British Home Secretary David Blunkett became a hero to many pot smokers when he announced in late October that he was advocating major UK drug law changes.
Acting on the advice of police, doctors, scientists, academics and bowing to the wishes of the general public, Blunkett said he’d reclassify cannabis so that mere possession of it would not be an arrestable offense.
Under existing law, people caught possessing cannabis face a maximum of five years in jail. People caught selling cannabis can be sentenced to as long as 14 years in jail. After Blunkett’s proposals are enacted next spring, possession of cannabis will be punishable by a maximum of two years in jail; dealers will face a maximum five year sentence.
British police do not formally arrest people for offense punishable with less than five years in jail. People caught with small amounts of cannabis or small numbers of cannabis plants would be issued a paper summons instead of being arrested. Legal analysts say prosecutors are unlikely to spend time on cannabis cases once the drug is reclassified from its current category on the British “schedule” of illegal substances to a less-alarmist category that includes anti-depressants and steroids.
Blunkett said he would recommend the legal use of cannabis-based drugs for medicinal reasons, subject to the outcome of clinical trials to be completed in 2003.
Don Wirtshafter, an American attorney, founder of the Ohio Hempery, and advisor to England’s premier medical cannabis research company, GW Pharmaceuticals, said that Blunkett’s announcement is an affirmation that GW founder Dr Geoffrey Guy had the right idea when he began growing tens of thousands of cannabis plants with government permission two years ago (CC#26, UK doc grows pharmaceutical pot).
“Dr Guy knew that cannabis contains valuable medicines,” Wirtshafter said. “He helped convince the government and medical experts to give it a look. They found that cannabis has extremely low toxicity and side effects, and Dr Guy found cannabinoid profiles that work for medical conditions and he is testing delivery devices that should be very useful for patients. GW’s main challenge was to use scientific methods to prove that cannabis worked and get government approval for cannabis medicines. We are on the verge of doing that.”
Blunkett’s announcement was also good news for UK activists like Free Rob Cannabis, Biz Ivol and Colin Davies, and for Dutch coffeeshop owner Nol Van Schaik.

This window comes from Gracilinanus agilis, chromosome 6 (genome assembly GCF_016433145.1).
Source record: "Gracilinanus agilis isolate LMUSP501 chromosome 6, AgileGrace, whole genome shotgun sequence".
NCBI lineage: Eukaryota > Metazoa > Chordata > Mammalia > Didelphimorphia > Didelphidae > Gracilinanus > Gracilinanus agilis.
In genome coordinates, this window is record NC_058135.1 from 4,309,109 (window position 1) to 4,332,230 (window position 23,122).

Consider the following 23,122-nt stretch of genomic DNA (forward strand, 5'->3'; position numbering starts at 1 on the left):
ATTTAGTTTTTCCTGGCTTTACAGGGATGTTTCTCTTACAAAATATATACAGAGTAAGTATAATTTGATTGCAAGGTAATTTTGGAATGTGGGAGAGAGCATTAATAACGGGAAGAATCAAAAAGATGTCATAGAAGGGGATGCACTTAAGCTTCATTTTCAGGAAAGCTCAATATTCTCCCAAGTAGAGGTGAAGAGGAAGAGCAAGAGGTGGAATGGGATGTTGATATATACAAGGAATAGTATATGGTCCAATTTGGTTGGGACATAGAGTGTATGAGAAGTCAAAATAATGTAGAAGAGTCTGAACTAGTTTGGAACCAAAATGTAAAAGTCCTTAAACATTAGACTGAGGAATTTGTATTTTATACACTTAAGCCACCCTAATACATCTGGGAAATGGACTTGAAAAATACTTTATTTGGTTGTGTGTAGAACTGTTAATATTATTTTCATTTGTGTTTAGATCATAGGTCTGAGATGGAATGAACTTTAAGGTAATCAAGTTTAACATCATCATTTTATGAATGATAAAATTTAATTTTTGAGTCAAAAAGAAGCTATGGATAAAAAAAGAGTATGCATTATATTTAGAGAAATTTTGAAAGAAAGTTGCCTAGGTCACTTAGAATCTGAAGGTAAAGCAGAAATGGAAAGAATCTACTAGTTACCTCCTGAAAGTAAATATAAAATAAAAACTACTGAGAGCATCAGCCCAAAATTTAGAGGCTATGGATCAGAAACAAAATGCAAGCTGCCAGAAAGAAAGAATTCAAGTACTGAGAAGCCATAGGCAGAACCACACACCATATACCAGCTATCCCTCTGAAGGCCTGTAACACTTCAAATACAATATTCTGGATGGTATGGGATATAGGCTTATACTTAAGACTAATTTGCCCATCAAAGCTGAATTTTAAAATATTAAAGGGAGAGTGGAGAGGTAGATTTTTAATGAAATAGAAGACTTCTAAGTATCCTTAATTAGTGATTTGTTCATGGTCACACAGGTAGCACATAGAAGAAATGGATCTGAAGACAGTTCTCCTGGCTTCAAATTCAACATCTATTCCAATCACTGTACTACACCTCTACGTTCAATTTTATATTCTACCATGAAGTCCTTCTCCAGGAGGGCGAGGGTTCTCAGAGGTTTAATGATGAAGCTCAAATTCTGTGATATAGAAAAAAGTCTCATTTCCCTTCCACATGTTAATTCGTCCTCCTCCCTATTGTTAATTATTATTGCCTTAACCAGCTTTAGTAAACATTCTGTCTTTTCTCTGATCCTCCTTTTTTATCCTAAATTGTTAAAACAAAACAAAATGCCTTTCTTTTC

“We don’t know if the prosecutors fully understand what the Home Secretary has signaled,” Van Schaik commented, “but we believe our decision to open the first UK coffee shop, primarily so we could distribute cut-rate marijuana to medical patients, is in step with Blunkett’s change of direction. One of the reasons he gave for changing the policies is so police wouldn’t spend time or resources enforcing marijuana laws. The police worked hard to harm Colin and all the people who were counting on him for cannabis, and now they are going to have an even harder time justifying what they did. They should just drop all the charges and give us back our weed. They should leave weed people alone from now on.”
The Home Secretary denied allegations that his liberalization scheme is equivalent to legalization or an attempt to imitate Dutch marijuana policies, but he was criticized by former conservative leader Peter Lilley for not going far enough. Lilley said that the government should create “licensed cannabis outlets” so that marijuana delivery and sales would be free of criminal influences.
Van Schaik agreed.
“The British need public coffee shops, as we have in Holland, that are supervised to keep out hard drugs,” he said. “Everybody all across Europe, especially people who use cannabis medically, should be able to go to a clean, safe, classy place and purchase the best cannabis for reasonable prices. We applaud the Home Secretary for his historic step, and invite him to visit The Dutch Joint. If he wants to smoke a joint with us, I don’t think he has to worry about being arrested anymore!”